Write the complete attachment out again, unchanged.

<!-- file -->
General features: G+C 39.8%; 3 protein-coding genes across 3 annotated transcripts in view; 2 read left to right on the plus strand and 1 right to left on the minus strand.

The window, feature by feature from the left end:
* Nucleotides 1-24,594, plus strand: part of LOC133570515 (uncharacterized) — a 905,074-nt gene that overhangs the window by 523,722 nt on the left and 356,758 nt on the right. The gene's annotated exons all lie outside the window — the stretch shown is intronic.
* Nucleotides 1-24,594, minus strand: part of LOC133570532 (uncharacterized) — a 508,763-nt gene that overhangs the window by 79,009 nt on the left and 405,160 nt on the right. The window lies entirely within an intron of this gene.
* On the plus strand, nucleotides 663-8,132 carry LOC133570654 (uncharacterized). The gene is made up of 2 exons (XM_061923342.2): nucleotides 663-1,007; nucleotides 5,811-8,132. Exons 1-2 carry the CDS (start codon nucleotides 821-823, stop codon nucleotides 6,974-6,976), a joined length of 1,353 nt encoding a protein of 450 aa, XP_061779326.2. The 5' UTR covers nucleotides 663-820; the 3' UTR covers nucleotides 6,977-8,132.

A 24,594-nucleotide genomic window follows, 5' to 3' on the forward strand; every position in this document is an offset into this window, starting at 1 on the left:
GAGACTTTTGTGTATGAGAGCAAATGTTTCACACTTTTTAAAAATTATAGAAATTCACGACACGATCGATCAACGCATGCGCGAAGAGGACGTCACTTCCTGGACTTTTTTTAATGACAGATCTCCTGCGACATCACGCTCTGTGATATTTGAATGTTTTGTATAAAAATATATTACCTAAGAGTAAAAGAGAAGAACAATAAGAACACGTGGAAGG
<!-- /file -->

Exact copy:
General features: G+C 39.8%; 3 protein-coding genes across 3 annotated transcripts in view; 2 read left to right on the plus strand and 1 right to left on the minus strand.

The window, feature by feature from the left end:
* Nucleotides 1-24,594, plus strand: part of LOC133570515 (uncharacterized) — a 905,074-nt gene that overhangs the window by 523,722 nt on the left and 356,758 nt on the right. The gene's annotated exons all lie outside the window — the stretch shown is intronic.
* Nucleotides 1-24,594, minus strand: part of LOC133570532 (uncharacterized) — a 508,763-nt gene that overhangs the window by 79,009 nt on the left and 405,160 nt on the right. The window lies entirely within an intron of this gene.
* On the plus strand, nucleotides 663-8,132 carry LOC133570654 (uncharacterized). The gene is made up of 2 exons (XM_061923342.2): nucleotides 663-1,007; nucleotides 5,811-8,132. Exons 1-2 carry the CDS (start codon nucleotides 821-823, stop codon nucleotides 6,974-6,976), a joined length of 1,353 nt encoding a protein of 450 aa, XP_061779326.2. The 5' UTR covers nucleotides 663-820; the 3' UTR covers nucleotides 6,977-8,132.

A 24,594-nucleotide genomic window follows, 5' to 3' on the forward strand; every position in this document is an offset into this window, starting at 1 on the left:
GAGACTTTTGTGTATGAGAGCAAATGTTTCACACTTTTTAAAAATTATAGAAATTCACGACACGATCGATCAACGCATGCGCGAAGAGGACGTCACTTCCTGGACTTTTTTTAATGACAGATCTCCTGCGACATCACGCTCTGTGATATTTGAATGTTTTGTATAAAAATATATTACCTAAGAGTAAAAGAGAAGAACAATAAGAACACGTGGAAGG